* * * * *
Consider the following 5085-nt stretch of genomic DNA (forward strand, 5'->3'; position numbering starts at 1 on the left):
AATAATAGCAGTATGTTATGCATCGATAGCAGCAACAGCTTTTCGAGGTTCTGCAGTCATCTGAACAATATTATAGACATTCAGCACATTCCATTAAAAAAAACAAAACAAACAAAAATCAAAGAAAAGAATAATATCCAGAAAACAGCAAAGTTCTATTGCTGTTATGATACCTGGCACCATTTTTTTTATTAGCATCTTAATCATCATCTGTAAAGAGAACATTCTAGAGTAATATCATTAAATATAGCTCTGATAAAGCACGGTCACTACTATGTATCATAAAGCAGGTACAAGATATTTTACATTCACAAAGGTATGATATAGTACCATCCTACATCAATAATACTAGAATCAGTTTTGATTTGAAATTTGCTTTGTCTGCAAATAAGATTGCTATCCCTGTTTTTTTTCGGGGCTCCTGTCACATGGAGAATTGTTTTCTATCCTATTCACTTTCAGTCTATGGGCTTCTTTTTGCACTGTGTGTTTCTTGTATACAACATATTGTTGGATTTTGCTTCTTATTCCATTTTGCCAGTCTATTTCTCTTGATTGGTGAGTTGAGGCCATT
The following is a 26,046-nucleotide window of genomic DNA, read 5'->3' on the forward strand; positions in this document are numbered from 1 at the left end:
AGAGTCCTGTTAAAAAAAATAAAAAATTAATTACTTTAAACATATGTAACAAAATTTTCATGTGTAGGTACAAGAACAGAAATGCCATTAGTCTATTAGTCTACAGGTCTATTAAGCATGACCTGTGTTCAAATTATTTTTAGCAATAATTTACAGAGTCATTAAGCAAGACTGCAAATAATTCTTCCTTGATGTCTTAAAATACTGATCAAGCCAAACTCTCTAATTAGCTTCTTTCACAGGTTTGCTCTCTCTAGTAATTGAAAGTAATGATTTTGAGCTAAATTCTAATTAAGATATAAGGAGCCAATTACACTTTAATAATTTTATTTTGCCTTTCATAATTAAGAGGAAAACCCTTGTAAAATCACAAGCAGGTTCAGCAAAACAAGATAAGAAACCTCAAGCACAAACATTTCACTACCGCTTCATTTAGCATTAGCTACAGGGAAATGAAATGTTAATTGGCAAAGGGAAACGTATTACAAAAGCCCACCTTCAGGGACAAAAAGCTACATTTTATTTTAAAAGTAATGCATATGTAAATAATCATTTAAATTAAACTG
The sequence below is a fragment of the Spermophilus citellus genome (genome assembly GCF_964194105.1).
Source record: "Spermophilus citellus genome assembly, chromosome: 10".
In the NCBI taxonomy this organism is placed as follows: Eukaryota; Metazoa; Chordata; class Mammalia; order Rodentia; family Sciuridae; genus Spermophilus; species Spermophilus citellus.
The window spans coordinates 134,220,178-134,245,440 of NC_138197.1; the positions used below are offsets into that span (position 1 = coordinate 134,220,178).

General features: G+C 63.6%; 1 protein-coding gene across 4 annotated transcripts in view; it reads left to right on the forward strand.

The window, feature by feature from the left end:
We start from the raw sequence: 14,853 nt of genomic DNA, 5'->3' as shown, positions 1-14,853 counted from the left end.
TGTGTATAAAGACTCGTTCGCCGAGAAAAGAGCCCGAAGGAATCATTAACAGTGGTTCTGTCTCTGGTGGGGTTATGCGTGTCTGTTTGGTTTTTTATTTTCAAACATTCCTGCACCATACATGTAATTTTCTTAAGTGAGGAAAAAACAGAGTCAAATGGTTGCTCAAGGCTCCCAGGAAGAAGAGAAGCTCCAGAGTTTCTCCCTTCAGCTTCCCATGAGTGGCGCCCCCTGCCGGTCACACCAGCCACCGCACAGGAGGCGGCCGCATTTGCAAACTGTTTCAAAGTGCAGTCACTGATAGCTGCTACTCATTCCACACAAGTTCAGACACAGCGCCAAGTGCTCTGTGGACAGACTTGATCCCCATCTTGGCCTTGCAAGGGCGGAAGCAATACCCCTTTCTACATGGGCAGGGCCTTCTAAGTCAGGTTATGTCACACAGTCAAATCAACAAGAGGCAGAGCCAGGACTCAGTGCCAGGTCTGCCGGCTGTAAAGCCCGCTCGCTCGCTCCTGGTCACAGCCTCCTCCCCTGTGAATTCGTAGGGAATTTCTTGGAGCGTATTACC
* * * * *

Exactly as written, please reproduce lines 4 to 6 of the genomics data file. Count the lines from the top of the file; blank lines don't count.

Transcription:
AGAGTCCTGTTAAAAAAAATAAAAAATTAATTACTTTAAACATATGTAACAAAATTTTCATGTGTAGGTACAAGAACAGAAATGCCATTAGTCTATTAGTCTACAGGTCTATTAAGCATGACCTGTGTTCAAATTATTTTTAGCAATAATTTACAGAGTCATTAAGCAAGACTGCAAATAATTCTTCCTTGATGTCTTAAAATACTGATCAAGCCAAACTCTCTAATTAGCTTCTTTCACAGGTTTGCTCTCTCTAGTAATTGAAAGTAATGATTTTGAGCTAAATTCTAATTAAGATATAAGGAGCCAATTACACTTTAATAATTTTATTTTGCCTTTCATAATTAAGAGGAAAACCCTTGTAAAATCACAAGCAGGTTCAGCAAAACAAGATAAGAAACCTCAAGCACAAACATTTCACTACCGCTTCATTTAGCATTAGCTACAGGGAAATGAAATGTTAATTGGCAAAGGGAAACGTATTACAAAAGCCCACCTTCAGGGACAAAAAGCTACATTTTATTTTAAAAGTAATGCATATGTAAATAATCATTTAAATTAAACTG
The sequence below is a fragment of the Spermophilus citellus genome (genome assembly GCF_964194105.1).
Source record: "Spermophilus citellus genome assembly, chromosome: 10".